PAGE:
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Re: Using automatic form of...gset xrange [-10:10]

From: John W. Eaton
Subject: Re: Using automatic form of...gset xrange [-10:10]
Date: Tue, 28 Dec 2004 12:09:25 -0500

On 28-Dec-2004, Robert A. .Macy <address@hidden> wrote:

| Dimitri,
| Thank you for the reply.
| ...uh, any idea of the logic behind all these extra steps?

The interface to gnuplot is simple.  To support something like

  a = 1;
  b = 10;
  gset yrange [a:b]

and have values for a and b inserted automatically before sending the
command to gnuplot would require a lot of extra effort and probably be
out of sync with gnuplot before too long anyway.  The current
implementation of gset just passes the line off to gnuplot without
additional processing, so we don't have to track changes to the
gnuplot set command in Octave's parser.

BTW, in the next "unstable" snapshot of Octave, all the
gnuplot-specific code in Octave's main lexer/parser has been moved to
a separate parser.  Now anything that looks like

  gplot ... <end of line>
  gsplot ... <end of line>

etc. is passed to a separate parser to be interpreted.

Advantages to doing things this way:

  * Things like linewidth will work without having to modify Octave's

  * Octave's main parser now has 11 shift/reduce conflicts again,
    instead of 87.

  * The gnuplot stuff is now a dynamically linked .oct file, so it
    should be easier to replace/omit in the future.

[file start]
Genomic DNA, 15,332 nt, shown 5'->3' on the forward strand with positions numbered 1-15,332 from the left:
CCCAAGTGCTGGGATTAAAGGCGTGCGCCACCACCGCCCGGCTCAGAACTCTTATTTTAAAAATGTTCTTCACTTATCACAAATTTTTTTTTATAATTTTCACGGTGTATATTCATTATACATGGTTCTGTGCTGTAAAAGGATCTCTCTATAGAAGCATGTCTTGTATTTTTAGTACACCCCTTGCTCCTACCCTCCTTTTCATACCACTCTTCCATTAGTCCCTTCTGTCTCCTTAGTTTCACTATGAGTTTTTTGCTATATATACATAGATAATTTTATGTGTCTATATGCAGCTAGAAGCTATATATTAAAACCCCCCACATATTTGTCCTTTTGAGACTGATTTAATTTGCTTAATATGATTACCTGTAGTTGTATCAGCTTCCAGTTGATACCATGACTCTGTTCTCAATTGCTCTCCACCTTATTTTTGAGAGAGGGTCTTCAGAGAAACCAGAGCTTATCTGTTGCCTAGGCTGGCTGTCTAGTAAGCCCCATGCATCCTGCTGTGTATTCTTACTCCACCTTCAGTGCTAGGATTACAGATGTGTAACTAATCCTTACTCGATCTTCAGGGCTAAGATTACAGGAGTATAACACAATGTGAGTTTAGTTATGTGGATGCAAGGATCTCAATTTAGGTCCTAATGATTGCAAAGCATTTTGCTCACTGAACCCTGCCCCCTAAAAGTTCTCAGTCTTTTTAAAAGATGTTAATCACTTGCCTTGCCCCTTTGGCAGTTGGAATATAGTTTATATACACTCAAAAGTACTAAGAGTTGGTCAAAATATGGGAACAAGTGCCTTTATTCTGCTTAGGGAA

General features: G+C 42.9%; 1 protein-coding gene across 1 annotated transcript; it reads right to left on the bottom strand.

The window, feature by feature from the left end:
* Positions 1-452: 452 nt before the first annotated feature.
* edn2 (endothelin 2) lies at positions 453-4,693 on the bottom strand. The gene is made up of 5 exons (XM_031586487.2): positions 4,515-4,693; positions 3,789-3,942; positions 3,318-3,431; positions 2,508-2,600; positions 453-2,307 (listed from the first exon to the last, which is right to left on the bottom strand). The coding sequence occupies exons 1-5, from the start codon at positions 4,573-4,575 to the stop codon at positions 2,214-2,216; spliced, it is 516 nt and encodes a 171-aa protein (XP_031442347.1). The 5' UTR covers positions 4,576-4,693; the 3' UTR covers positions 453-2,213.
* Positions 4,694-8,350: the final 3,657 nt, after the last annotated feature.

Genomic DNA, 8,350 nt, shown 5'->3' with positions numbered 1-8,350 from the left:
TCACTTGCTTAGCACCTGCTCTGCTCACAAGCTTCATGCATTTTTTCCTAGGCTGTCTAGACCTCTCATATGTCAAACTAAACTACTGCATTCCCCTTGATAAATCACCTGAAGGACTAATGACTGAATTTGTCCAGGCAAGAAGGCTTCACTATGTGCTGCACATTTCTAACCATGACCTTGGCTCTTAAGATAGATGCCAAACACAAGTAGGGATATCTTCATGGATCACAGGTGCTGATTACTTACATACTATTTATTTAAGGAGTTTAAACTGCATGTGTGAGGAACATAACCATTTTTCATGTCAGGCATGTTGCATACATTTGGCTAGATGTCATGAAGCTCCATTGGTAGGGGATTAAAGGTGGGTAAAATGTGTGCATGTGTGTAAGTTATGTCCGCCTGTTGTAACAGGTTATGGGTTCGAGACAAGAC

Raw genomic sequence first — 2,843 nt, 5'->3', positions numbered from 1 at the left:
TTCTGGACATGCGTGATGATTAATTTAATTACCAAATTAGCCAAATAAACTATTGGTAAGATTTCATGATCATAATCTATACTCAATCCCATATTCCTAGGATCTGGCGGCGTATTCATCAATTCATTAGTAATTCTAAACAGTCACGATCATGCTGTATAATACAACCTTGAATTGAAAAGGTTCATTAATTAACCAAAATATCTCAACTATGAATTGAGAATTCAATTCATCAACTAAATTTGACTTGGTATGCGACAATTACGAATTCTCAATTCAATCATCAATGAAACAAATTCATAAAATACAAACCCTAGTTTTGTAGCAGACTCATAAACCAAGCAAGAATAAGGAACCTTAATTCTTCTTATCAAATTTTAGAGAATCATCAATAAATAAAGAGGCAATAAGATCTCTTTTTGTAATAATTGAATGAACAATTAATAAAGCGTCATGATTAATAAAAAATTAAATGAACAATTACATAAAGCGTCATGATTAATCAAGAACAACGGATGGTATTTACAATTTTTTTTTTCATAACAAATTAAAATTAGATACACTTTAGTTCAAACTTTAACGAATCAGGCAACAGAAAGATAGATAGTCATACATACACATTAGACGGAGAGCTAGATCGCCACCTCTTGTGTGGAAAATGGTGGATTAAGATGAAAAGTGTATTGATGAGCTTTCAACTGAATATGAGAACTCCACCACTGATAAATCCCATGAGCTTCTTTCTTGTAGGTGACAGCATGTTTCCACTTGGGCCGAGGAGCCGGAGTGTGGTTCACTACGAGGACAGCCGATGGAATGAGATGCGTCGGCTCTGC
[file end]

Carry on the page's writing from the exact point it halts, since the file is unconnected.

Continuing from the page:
* The gplot/gsplot/etc commands must appear on lines by themselves,
    so you can't write

      gplot foo; [x, y, z] = some_other_thing (a, b, c);

    all on the same line.  I don't think this will be a big problem.

  * Things like

      gplot ([x, sin(x)])

    no longer work, but

      data = [x, sin(x)];
      gplot data

    still does.  This feature could be revived with some additional
    work, but I'm not convinced it is worth it.

  * Currently, Octave sends a cd command to gnuplot when Octave's
    working directory changes.  This feature has been dropped.  It
    could also be restored with some additional work, but again, I'm
    not sure that it is worth the effort.

In any case, we should be discouraging direct use of the
gplot/gsplot/etc commands and encouraging the use of the functional
plot commands that could be implemented using any graphics backend.
If those are not sufficient, then we should improve them so that they
will do the job rather than using the gnuplot-style commands
directly.  That way, you will not be stuck with gnuplot when something
better comes along.  So the recommended solution to your problem would
be to use "axis" rather than eval+gset.



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